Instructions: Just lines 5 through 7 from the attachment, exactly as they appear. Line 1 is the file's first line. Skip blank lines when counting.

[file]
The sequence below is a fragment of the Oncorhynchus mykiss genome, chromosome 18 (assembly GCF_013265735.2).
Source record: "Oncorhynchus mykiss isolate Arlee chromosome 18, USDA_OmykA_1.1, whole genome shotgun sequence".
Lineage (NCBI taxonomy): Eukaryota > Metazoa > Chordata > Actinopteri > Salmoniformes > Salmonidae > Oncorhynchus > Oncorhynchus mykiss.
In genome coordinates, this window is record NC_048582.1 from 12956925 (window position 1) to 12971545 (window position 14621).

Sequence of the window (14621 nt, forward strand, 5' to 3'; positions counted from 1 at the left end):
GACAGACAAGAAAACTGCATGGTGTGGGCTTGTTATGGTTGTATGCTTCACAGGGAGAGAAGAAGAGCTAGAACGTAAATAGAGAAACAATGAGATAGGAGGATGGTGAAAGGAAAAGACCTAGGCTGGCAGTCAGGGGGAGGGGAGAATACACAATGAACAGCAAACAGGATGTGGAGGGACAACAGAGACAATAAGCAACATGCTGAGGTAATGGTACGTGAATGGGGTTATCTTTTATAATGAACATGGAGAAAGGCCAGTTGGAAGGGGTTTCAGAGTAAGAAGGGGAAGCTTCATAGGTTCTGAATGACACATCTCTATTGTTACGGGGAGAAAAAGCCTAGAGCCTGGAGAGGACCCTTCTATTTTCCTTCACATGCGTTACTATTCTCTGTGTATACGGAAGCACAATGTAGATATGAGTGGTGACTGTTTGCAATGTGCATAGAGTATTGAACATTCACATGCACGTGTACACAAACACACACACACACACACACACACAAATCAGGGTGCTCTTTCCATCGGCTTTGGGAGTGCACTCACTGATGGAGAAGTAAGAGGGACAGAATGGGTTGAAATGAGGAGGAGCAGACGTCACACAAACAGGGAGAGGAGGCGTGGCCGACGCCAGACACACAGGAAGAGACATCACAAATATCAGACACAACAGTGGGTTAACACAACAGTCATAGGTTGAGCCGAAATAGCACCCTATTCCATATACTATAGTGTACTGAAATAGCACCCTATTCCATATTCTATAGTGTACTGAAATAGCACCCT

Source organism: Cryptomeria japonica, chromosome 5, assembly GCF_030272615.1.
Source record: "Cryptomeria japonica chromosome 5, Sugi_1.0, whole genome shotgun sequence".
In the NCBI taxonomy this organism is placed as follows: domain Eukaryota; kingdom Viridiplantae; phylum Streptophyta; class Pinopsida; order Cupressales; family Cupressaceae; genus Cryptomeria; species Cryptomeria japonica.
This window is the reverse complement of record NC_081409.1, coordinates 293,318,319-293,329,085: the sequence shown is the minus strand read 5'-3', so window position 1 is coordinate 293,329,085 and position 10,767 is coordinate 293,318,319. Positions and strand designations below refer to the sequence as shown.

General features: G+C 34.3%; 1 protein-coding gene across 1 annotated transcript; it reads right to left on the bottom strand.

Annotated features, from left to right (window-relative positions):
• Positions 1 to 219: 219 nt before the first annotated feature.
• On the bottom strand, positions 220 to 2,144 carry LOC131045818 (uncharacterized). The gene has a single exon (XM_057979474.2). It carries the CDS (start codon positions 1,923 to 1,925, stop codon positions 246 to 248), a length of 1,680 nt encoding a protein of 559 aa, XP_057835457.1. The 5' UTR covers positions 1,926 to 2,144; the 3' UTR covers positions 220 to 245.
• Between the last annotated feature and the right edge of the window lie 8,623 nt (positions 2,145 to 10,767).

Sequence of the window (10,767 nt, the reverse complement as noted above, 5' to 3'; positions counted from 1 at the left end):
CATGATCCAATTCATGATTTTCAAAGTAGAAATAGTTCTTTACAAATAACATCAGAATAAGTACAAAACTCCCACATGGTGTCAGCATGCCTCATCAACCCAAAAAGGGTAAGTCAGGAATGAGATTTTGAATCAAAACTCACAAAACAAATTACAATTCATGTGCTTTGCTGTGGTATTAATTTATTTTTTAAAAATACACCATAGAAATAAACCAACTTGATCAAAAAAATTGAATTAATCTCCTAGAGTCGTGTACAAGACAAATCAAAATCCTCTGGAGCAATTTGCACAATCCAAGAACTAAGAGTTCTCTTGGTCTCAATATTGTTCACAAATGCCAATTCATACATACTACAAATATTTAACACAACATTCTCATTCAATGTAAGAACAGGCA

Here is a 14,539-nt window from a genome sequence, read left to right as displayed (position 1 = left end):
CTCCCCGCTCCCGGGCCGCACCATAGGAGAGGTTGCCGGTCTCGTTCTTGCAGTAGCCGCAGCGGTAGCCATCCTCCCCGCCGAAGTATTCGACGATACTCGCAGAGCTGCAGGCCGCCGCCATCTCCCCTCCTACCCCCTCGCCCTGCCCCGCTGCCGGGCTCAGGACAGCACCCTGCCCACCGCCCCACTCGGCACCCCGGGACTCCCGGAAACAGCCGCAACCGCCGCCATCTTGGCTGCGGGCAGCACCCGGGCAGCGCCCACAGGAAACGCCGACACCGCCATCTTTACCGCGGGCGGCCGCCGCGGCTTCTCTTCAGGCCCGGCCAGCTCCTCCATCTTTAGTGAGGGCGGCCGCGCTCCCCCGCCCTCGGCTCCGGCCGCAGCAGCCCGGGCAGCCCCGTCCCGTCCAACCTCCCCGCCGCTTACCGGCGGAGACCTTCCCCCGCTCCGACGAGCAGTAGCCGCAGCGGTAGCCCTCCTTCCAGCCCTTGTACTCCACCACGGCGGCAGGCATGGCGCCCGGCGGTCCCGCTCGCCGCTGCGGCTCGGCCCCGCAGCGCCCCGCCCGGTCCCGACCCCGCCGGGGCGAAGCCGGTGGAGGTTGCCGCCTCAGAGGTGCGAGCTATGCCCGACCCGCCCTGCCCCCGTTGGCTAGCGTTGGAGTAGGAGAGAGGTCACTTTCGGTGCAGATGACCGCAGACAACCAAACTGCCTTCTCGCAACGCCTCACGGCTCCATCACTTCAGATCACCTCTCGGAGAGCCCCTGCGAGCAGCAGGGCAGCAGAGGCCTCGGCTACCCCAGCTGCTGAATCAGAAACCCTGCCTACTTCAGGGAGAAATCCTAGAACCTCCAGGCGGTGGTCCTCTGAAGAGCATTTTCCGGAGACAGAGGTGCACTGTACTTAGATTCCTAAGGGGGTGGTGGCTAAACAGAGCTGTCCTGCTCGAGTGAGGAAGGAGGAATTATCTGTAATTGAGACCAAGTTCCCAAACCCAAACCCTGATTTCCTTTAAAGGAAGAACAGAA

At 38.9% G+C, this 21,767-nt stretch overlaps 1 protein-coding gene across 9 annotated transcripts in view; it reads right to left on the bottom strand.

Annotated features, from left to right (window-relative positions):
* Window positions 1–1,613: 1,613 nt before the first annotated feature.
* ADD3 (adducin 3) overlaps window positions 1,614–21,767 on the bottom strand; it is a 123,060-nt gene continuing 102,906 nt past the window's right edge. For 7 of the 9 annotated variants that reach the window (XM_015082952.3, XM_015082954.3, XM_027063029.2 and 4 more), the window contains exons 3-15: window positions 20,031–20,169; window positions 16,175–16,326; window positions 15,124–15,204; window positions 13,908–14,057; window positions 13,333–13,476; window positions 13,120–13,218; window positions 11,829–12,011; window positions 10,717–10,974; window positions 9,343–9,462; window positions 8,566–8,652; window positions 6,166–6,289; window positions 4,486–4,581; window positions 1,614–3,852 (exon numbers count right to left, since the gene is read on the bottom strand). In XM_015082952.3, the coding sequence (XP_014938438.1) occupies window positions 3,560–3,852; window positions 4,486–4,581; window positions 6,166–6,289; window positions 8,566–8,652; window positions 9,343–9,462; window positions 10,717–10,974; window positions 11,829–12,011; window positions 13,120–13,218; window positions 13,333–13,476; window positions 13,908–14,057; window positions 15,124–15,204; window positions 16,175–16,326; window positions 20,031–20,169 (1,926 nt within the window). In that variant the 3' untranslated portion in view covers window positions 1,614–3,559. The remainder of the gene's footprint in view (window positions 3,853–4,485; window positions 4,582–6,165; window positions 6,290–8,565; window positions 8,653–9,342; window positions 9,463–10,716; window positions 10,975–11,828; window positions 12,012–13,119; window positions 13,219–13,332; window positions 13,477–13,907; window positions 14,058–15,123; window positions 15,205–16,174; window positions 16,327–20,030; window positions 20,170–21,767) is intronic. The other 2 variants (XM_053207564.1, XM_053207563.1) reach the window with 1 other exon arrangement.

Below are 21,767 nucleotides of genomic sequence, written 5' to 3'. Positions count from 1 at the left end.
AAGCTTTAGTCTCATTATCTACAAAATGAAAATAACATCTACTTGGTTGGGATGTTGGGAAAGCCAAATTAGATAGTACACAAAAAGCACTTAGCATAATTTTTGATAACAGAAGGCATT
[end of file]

Sequence of the window (14621 nt, forward strand, 5' to 3'; positions counted from 1 at the left end):
GACAGACAAGAAAACTGCATGGTGTGGGCTTGTTATGGTTGTATGCTTCACAGGGAGAGAAGAAGAGCTAGAACGTAAATAGAGAAACAATGAGATAGGAGGATGGTGAAAGGAAAAGACCTAGGCTGGCAGTCAGGGGGAGGGGAGAATACACAATGAACAGCAAACAGGATGTGGAGGGACAACAGAGACAATAAGCAACATGCTGAGGTAATGGTACGTGAATGGGGTTATCTTTTATAATGAACATGGAGAAAGGCCAGTTGGAAGGGGTTTCAGAGTAAGAAGGGGAAGCTTCATAGGTTCTGAATGACACATCTCTATTGTTACGGGGAGAAAAAGCCTAGAGCCTGGAGAGGACCCTTCTATTTTCCTTCACATGCGTTACTATTCTCTGTGTATACGGAAGCACAATGTAGATATGAGTGGTGACTGTTTGCAATGTGCATAGAGTATTGAACATTCACATGCACGTGTACACAAACACACACACACACACACACACACAAATCAGGGTGCTCTTTCCATCGGCTTTGGGAGTGCACTCACTGATGGAGAAGTAAGAGGGACAGAATGGGTTGAAATGAGGAGGAGCAGACGTCACACAAACAGGGAGAGGAGGCGTGGCCGACGCCAGACACACAGGAAGAGACATCACAAATATCAGACACAACAGTGGGTTAACACAACAGTCATAGGTTGAGCCGAAATAGCACCCTATTCCATATACTATAGTGTACTGAAATAGCACCCTATTCCATATTCTATAGTGTACTGAAATAGCACCCT

Source organism: Cryptomeria japonica, chromosome 5, assembly GCF_030272615.1.